You will note that this desired belief oversteps the potential risk of open source software in exactly the same way that their license requires customers to overreact. Overreactions which in no way, shape, or form actually match the content of the open source licenses. Coincidence?

      BTW for future reference, I try to only take positions that I believe. The fact that I do not like Microsoft does not mean that every anti-Microsoft thing I see I will agree with. I try to form an informed opinion each and every item. See for instance my defence above of their very extreme conditions for, "We have no liability for any damage above $5!" When I first saw that, you can bet my knee-jerk reaction was bad. But when I looked at the situation as a whole, it did seem reasonable that Microsoft should have no liability if you use a beta software development library to try and create production software.

      Had a closer reading of their open source terms had any justification that I could see, I would not have objected. For instance I would defend them had they said, Software developed with this kit incorporates components that are Microsoft's property, and therefore you cannot use this development suite to develop open source software. However depending on the specifics of the license, you may be able to create proprietary derivatives. But they said something very different from that, and I object to the significant differences.

Re: Microsoft is against Perl!?
by mattr (Curate) on Jun 21, 2001 at 18:35 UTC
    I wonder if anything could do whatever .NET is supposed to do better than GNU+Perl could with or without a little work.
Re: Microsoft is against Perl!?
by feloniousMonk (Pilgrim) on Jun 21, 2001 at 20:12 UTC
    --
    M$ has always been the complete opposite of the Macy's/Gimbels
    situation. If Macy's didn't have it, they would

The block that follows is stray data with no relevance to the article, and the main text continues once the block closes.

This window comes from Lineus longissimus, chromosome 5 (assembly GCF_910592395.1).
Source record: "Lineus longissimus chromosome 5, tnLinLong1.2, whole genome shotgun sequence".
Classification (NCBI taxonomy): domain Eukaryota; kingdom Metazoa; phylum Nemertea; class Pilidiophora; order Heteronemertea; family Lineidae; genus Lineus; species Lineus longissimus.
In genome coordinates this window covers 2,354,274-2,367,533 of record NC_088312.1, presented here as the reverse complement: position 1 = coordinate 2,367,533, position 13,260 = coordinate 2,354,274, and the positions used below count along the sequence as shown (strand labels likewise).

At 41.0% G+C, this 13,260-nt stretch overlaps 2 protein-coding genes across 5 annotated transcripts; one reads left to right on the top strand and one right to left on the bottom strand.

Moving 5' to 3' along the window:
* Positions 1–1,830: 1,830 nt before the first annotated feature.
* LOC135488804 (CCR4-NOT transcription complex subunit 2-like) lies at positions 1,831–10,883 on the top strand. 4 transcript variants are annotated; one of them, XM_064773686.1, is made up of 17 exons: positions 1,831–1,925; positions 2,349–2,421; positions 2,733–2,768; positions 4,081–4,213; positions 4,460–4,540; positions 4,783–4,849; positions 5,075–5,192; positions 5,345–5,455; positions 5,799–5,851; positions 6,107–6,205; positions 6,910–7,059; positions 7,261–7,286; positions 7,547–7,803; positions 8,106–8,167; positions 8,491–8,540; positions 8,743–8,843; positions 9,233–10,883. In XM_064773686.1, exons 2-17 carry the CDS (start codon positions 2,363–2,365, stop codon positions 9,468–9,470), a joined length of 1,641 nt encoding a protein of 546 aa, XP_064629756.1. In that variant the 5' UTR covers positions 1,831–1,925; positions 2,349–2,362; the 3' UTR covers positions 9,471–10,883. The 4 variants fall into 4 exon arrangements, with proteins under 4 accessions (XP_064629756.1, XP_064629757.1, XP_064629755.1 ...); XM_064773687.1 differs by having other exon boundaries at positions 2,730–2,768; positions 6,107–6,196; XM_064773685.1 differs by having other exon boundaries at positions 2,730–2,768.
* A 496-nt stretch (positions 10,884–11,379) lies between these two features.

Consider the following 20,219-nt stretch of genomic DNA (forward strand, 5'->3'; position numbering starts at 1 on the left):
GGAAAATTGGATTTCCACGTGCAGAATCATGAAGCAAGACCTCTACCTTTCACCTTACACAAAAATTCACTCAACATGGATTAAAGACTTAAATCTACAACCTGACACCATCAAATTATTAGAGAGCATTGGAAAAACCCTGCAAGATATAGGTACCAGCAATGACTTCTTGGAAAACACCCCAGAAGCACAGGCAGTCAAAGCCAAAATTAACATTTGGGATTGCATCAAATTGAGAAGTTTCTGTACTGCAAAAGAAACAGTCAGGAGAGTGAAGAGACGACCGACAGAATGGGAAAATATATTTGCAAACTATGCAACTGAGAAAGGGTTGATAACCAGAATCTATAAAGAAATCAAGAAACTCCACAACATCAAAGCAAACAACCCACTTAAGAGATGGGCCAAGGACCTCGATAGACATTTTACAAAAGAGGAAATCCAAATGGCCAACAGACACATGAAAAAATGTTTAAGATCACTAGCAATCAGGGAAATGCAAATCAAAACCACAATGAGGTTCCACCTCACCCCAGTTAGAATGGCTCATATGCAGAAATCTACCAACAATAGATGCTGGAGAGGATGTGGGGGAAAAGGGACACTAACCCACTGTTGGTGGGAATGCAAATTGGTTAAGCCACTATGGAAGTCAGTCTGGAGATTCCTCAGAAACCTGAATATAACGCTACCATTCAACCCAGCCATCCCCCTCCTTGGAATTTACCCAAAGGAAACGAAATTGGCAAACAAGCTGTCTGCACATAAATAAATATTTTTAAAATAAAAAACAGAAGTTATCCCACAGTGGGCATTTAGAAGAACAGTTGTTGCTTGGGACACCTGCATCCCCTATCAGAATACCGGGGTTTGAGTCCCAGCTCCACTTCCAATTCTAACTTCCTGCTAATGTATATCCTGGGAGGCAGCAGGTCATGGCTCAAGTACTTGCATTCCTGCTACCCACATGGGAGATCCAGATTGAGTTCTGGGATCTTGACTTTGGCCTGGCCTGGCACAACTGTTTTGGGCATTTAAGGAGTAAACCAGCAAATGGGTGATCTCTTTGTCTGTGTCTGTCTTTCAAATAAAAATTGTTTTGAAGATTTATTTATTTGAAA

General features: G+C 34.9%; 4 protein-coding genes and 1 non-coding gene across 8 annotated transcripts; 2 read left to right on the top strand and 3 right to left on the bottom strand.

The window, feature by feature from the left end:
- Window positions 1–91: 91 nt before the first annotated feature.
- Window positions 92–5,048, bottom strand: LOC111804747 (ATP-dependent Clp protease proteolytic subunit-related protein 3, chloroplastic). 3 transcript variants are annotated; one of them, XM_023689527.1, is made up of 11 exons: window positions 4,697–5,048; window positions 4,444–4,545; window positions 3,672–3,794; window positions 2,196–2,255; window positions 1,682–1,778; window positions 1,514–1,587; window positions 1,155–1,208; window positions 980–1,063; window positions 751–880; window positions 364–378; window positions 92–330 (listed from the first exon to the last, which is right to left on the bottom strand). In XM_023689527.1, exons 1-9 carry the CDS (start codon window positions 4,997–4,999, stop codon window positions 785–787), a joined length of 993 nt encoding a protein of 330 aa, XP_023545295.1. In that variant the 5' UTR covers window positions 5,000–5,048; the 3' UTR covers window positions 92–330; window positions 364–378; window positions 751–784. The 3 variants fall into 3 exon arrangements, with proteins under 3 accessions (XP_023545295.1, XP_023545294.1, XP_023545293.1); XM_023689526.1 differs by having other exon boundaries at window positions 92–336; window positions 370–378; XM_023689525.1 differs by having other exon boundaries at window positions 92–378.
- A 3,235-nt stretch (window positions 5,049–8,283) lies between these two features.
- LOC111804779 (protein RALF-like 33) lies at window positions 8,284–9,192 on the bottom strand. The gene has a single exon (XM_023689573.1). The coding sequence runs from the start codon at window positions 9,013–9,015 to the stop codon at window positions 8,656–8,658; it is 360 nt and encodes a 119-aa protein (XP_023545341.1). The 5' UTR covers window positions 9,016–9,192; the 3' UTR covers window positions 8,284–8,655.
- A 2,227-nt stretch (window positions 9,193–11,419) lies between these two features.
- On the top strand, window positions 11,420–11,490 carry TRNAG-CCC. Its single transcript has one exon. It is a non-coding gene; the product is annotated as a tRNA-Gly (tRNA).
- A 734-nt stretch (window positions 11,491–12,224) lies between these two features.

tell you to go to Gimbels, they have it. Now, Microsoft's
    strategy is "Wait, we have it..." Six seconds later
    they throw you a crappy rendition of what you really wanted,
    while working on suffocating the company who may have
    produced what you needed in the first place. Oh yeah,
    then they dump a load of money into the company
    they have brought to the brink of death to keep away those
    pesky "monopoly" issues.

    Hey, if we're really lucky maybe there will be an official M$ Perl-like
    language that will be bundled for free with their OS.

    Just look at the C# vs. Java issue - has anyone seen this?
    C# is the inferior by-product of fallout between
    MS and Sun because MS wanted proprietary extensions
    to Java, and in fact provided them in J++
    and thereby breaking the license agreement.

    -Felonious
Re: Microsoft is against Perl!?
by Malkavian (Friar) on Jun 21, 2001 at 20:30 UTC
    An interesting scenario:
    Given that Microsoft has funded ActiveState for a while, and now, now ActiveState is popular, the following conditions apply:
    • A large quantity of pure Windows developers have now at least heard of Perl.
    • A significant amount of them will now be using Perl.
    • Many companies using Window based servers may well be running all their processes using Perl.

    Given the above conditions, it's reasonably safe to assume the following:
    • Of the many pure windows developer, a portion will at some point use Perl to see what the fuss is about, and because many companies now ask for it as a skillset, due to it's popularity.
    • Of those using it, a majority will likely use it for writing utility scripts, with some coming to use it exclusively.
    • The companies that have invested in developing systems in Perl will have invested a significant amount of time and money into the scripts they own and run.

    Now, if Microsoft rocks the boat and states that Perl is not to be installed/finds some way to break the way that Perl operates on Windows in a patch, it is feasible in a good many cases that the following will occur: